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[ALBUM] Photograph Album of Military Dentist in The Middle East 1945.

[ALBUM] Photograph Album of Military Dentist in The Middle East 1945.

Oblong folio. 191 captioned photographs, all black and white, averaging four to a page, average photo size 3.5 inches by 2.5 inches. Bound in colourful hieroglyph embossed leather, thong bound, strong and solid, a very handsome album. Most photographs captioned in white chinagraph to page, some captioned in ink to lower border. The album begins in Dieppe, with a number of references to “Medloc” in the captioning, most likely referring to a Medloc RAF transport train system which ran from the Middle East and Europe, taking new officers and men out to new barracks, and returning men for leave and new duty stations. The album progresses through Toulon, with a number of images of the scuttled French Fleet, continues to Malta, across the Mediterranean, Port Said and eventually into Egypt, there are a number of typically Egyptian images; the pyramids, the sphinx, native Egyptians (occasionally referred to rather off handedly, the use of the word “bint” to describe Muslim women is that’s a thing). The album then shifts location to Ein Shamar RAF station in what was then Palestine, on station images are plentiful, planes, men and materials in their every day environment, along with more candid shots of “Bedouin Types”, parts of Tel Aviv and a number of images of Jerusalem, including the Wailing Wall, one of which depicts an orthodox Jew in a position of worship at the wall with the caption “Cheer Up Mate!” So, again, that’s an apparently fairly typical thing; careless disregard for other people’s belief systems. An apparent lack of what we will charitably call “awareness” of other people’s holy sites doesn’t stop our RAF dentist from visiting every single site he recalls from Sunday School and photographing it, so as a pictorial record of a Palestine that within 3 years would be irrevocably changed, it’s actually quite useful. So, ten out of ten for contributing to the historical record, three out of ten for cultural sensitivity.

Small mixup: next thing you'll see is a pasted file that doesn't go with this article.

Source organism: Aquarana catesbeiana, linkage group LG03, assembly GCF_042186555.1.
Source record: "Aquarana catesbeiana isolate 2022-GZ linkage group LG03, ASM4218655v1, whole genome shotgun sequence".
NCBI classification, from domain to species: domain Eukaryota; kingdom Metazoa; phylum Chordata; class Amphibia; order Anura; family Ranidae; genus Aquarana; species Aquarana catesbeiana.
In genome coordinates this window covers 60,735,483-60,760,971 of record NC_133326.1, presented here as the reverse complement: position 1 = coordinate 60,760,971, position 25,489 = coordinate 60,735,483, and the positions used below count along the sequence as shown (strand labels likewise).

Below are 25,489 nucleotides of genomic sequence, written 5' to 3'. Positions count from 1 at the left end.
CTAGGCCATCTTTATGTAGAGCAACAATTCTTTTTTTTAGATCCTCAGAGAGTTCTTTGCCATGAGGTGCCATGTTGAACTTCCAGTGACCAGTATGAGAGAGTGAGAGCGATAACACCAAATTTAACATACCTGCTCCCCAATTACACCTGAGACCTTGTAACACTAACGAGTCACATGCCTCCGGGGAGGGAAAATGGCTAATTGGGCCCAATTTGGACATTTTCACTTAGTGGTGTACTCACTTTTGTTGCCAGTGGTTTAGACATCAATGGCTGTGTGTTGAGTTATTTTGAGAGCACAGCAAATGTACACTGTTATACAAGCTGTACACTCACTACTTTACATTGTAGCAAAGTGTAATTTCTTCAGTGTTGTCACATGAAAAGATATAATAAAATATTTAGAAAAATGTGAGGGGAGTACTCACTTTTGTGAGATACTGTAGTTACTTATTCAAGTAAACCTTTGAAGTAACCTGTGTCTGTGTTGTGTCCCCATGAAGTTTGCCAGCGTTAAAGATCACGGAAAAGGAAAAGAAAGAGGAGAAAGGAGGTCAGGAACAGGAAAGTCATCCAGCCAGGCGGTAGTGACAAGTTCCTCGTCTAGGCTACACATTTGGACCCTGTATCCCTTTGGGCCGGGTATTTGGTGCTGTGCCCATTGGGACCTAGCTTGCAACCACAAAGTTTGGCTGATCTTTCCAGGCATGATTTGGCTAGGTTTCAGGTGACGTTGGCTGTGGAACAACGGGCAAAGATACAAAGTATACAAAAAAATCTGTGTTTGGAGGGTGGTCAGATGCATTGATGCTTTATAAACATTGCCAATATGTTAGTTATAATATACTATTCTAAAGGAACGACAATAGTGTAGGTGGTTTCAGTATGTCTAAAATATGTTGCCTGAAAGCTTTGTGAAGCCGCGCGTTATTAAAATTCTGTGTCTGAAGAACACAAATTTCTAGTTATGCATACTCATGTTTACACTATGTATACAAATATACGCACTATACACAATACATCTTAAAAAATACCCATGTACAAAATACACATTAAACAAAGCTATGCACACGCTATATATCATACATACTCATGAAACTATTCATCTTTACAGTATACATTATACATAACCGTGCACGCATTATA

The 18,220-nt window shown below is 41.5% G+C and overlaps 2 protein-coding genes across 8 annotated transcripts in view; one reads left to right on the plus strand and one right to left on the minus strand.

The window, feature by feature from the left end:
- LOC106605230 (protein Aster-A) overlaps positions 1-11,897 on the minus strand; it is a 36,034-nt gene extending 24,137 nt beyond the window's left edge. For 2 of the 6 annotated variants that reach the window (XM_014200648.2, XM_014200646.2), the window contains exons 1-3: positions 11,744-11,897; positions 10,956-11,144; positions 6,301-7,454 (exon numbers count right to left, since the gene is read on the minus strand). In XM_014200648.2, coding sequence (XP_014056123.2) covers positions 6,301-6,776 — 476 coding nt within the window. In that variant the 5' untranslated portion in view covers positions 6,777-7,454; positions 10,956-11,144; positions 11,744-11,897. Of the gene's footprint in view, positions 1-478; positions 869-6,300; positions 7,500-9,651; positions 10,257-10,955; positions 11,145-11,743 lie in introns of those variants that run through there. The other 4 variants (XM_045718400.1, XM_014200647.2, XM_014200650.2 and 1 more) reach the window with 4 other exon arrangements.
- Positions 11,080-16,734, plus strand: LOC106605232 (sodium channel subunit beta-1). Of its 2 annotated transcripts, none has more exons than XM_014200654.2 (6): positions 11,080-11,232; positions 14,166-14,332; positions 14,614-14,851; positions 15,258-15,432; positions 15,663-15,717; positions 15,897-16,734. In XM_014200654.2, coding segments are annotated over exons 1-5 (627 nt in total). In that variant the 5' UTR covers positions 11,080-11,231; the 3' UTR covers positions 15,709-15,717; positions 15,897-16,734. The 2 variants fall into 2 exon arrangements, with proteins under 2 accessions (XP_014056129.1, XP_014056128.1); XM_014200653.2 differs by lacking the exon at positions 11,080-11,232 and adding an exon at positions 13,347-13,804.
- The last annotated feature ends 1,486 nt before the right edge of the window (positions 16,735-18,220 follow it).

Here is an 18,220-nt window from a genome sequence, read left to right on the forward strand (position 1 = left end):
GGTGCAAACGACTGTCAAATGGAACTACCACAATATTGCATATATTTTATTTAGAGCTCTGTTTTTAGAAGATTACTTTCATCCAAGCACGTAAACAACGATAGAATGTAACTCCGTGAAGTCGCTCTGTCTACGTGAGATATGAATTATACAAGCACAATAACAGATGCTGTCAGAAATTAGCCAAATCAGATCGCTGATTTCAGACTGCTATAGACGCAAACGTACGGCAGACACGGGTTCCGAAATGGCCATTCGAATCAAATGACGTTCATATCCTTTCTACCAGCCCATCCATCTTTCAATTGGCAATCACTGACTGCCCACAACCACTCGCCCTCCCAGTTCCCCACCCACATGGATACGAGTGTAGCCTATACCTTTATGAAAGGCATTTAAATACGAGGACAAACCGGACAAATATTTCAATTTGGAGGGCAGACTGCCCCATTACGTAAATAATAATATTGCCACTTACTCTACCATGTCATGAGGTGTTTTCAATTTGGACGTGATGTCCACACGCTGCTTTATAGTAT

[Ref: 692]

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